The Lack of CERKL Gene Alters Retinal Cells’ Ability to Fight Oxidative Stress and Causes Blindness, Study Finds

The Lack of CERKL Gene Alters Retinal Cells’ Ability to Fight Oxidative Stress and Causes Blindness, Study Finds

A recent study conducted by the University of Barcelona has shed light on the role of the CERKL gene in hereditary vision diseases such as retinitis pigmentosa. The research team discovered that the absence of the CERKL gene affects the retina’s ability to combat oxidative stress generated by light, leading to cell death mechanisms that ultimately cause blindness.

Published in the journal Redox Biology, the study has provided valuable insights into the mechanisms underlying hereditary blindness, which can inform future precision medicine-based treatments. Professor Gemma Marfany, leader of the study, collaborated with teams from the Sant Joan de Déu Research Institute, University of Valencia, Severo Ochoa Molecular Biology Center, and the Hospital 12 de Octubre Research Institute.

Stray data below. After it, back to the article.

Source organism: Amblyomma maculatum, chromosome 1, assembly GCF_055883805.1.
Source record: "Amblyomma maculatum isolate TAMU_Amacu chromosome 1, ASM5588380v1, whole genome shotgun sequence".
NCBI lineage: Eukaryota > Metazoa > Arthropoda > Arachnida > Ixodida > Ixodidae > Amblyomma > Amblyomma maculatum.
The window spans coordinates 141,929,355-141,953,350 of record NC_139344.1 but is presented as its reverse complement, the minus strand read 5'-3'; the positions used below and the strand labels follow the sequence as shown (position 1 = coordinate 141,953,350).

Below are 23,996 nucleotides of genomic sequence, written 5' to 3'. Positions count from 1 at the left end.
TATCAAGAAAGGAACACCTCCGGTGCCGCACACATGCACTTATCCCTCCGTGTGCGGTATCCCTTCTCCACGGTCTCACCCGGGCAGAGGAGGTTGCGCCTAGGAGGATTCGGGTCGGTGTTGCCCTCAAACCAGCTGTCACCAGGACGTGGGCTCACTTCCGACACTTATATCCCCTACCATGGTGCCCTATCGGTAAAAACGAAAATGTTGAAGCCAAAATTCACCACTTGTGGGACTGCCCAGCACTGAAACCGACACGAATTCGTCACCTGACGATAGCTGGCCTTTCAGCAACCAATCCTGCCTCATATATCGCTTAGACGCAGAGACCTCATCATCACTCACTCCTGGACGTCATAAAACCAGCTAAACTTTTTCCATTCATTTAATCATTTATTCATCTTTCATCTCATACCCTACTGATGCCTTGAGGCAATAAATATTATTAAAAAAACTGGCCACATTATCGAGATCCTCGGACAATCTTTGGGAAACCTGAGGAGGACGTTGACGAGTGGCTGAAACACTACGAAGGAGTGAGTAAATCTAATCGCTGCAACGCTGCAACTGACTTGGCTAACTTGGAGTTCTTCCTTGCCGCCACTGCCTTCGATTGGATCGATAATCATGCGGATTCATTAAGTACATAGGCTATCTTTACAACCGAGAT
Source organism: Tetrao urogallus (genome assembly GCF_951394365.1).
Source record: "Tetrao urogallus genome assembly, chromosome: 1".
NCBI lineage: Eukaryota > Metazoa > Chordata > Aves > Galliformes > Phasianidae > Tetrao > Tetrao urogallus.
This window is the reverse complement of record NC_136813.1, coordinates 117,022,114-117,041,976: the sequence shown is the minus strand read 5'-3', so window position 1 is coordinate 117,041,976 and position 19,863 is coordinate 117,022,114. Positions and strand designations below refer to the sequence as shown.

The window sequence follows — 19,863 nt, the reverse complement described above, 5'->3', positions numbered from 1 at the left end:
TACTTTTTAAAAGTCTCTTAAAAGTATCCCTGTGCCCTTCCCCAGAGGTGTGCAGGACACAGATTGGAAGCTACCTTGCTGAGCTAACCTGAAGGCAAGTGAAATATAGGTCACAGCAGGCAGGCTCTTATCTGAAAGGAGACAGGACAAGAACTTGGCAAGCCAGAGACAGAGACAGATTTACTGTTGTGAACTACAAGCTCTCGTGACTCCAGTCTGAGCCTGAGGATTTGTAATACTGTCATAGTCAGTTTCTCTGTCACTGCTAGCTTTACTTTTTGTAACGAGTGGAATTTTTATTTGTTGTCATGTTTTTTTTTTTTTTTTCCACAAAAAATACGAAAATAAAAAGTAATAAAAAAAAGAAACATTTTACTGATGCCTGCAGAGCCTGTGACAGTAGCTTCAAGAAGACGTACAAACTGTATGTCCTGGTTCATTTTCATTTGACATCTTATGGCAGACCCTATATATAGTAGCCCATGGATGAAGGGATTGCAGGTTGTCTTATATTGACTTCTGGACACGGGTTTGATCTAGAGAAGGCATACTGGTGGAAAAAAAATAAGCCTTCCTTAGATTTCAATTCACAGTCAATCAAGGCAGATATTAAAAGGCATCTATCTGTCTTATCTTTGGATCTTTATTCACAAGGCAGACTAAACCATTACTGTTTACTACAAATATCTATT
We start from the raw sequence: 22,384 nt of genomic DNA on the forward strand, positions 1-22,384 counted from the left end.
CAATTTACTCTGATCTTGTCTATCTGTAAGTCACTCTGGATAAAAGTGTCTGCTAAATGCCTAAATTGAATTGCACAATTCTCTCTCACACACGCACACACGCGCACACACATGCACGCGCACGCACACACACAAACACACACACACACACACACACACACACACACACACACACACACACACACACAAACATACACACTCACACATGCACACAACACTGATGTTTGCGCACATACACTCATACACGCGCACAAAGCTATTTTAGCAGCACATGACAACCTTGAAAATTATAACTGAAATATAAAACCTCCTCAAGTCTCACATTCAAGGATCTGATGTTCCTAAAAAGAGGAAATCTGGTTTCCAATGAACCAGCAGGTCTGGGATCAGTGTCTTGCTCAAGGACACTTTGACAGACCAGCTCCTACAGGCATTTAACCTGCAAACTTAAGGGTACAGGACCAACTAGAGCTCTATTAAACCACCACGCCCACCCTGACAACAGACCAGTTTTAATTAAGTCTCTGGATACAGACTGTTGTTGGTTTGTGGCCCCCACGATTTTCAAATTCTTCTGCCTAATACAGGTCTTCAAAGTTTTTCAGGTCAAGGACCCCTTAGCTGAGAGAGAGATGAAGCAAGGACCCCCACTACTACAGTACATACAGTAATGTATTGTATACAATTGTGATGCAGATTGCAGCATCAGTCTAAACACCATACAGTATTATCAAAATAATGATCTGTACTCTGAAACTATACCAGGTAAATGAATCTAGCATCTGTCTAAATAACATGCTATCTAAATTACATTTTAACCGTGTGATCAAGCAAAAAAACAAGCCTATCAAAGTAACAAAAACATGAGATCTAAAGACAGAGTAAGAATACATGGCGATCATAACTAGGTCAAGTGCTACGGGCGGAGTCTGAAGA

The research utilized animal models and revealed that the lack of the CERKL gene results in a state of constant stress in retinal cells. In the absence of this gene, the cells are unable to activate antioxidant response mechanisms, leaving them unable to respond to additional oxidative damage caused by continuous light stimulation. Consequently, the retina becomes chronically inflamed, leading to the activation of cell death mechanisms like necroptosis and ferroptosis. These findings provide an explanation for the death of photoreceptor cells in patients with hereditary vision diseases.

The study also investigated how the retina responds to light when the CERKL gene is missing. By using a transgenic mouse model, the researchers demonstrated that the retina progressively degenerates, mirroring the degeneration seen in human patients. The team utilized various approaches, including transcriptomics and metabolomic analysis, to understand the pathology caused by CERKL mutations.

With 90 identified genes associated with retinitis pigmentosa and over 300 genes that can impact vision, identifying the specific gene causing a disease is crucial for effective treatments. According to Marfany, approximately 3% of retinitis pigmentosa patients in Spain have mutations in the CERKL gene. Therefore, genetic diagnosis and understanding the physiological effects of mutations are essential steps towards developing therapeutic approaches for patients with hereditary vision diseases.

– The study by the University of Barcelona reveals how the lack of the CERKL gene, which causes hereditary vision diseases, is capable of altering the retina’s ability to fight oxidative stress and cause blindness. (Redox Biology, 2023)
– DOI: 10.1016/j.redox.2023.102862

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